• [0071]
    When buttress (950) is released from deck (970), grommets (990a, 990b) extend distally from the severed end of lower colon portion (LC), as shown in FIG. 31. The operator may then grasp each grommet (990a, 990b) and manipulate buttress (950) and the tissue to pass trocar (330) through opening (992) of each grommet (990a, 990b). It should be understood that openings (992) are perpendicular to the longitudinal axis of trocar (330) in the stage shown in FIG. 31, such that the operator must twist and fold flap regions (FR) in order to pass trocar (330) through openings (992). This results in flap regions (FR) being drawn inwardly as shown in FIG. 32. This results in staples (985), buttress (950), and the associated flap regions (FR) all being positioned within the cylindrical plane defined by knife member (340), such that the tissue defines an effective width (h) that is smaller than the diameter (b) of knife member (340).
  • [0072]
    FIG. 33 shows a step of an anastomosis procedure similar to the steps shown in FIGS. 8. Particularly, upper colon portion (UC) and lower colon portion (LC) are shown to have been severed and stapled in a similar manner to that shown in FIGS. 7-8. However, at least the lower colon portion (LC) has been severed and stapled utilizing staple cartridge (910). Lower colon portion (LC) therefore includes staples (985) and buttress (950) coupled thereto in the manner discussed above. As shown, a portion of shaft (210) and stapling head assembly (300) are inserted into the rectum (R) of the patient and into the lower portion (LC) of the colon (C). In the example shown, trocar (330) is inserted through the line of staples (985) such that trocar (330) is exposed out of lower colon portion (LC). Anvil (400) is shown to be positioned in the upper portion (UC) of the colon (C), with shank (420) extending through an opening of the upper colon portion (UC). The flap regions (FR) and other portions of lower colon portion (LC) are then twisted and folded over in order to pass trocar (330) through openings (992) of grommets (990a, 990b) as described above, resulting in staples (985), buttress (950), and the associated flap regions (FR) all being positioned within the cylindrical plane defined by knife member (340) as shown in FIGS. 32-33, such that the tissue defines an effective width (h) that is smaller than the diameter (b) of knife member (340).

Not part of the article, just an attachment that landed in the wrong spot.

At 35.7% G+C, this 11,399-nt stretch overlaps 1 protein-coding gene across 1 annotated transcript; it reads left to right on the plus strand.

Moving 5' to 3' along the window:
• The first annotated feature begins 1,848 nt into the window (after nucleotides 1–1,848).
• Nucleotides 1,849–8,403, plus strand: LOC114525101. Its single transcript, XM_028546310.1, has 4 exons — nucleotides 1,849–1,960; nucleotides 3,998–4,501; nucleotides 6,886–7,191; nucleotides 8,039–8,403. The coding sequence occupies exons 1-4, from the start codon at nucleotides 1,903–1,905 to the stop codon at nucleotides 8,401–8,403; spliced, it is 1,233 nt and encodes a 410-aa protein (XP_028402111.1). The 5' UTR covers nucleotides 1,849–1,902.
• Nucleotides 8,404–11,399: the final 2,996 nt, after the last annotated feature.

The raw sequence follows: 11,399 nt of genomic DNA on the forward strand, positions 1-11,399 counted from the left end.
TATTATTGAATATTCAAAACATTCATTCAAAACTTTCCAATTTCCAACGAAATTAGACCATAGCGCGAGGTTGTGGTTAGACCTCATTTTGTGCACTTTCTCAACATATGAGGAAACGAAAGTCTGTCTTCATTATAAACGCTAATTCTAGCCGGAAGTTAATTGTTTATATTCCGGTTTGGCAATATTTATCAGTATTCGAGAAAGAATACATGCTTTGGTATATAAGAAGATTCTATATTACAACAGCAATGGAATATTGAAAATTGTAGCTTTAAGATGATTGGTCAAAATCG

• [0073]
    With buttress (950) holding the severed tissue and staples (985) to trocar (330) configuration to secure flap regions (FR) in an inwardly folded configuration, the operator then connects shank (420) to trocar (330) in the manner discussed above. The operator may then draw anvil (400) toward stapling head assembly (300), in the manner described above (e.g., utilizing knob (130)), thus also drawing the upper colon portion (UC) toward the lower colon portion (LC). The operator may then retract trocar (330) until the tissue of the upper colon portion (UC) and the lower colon portion (LC) are compressed against the deck member (320) to achieve a desirable gap distance, as discussed above. It should be understood that the retraction of trocar (330) and anvil (440) may further draw flap regions (FR) toward the longitudinal axis of trocar (330), which may thus further reduce the effective width (h) of staples (985), buttress (950), and the associated flap regions (FR).
  • [0074]
    The operator may then actuate trigger (150) to actuate stapling head assembly (300), resulting in the stapling and severing of tissue in a similar manner as shown in FIG. 9 to form an anastomosis (A). However, due to the position of the applied staples (985) and all of the tissue at the severed end of lower colon portion (LC) being radially inward of the cut line of circular knife (340) as discussed above, all of the tissue in which staples (985) are applied is severed and no staples (985) are disposed in the tissue that remains at the resulting anastomosis (A) site. Moreover, staples (985) do not impede the successful operation of circular stapler (10), and there are no flap regions (FR) extending outwardly from the anastomosis (A) site. The severed portion of tissue including staples (785) may be removed by the user via the patient's rectum.
  • III. Exemplary Combinations
  • [0075]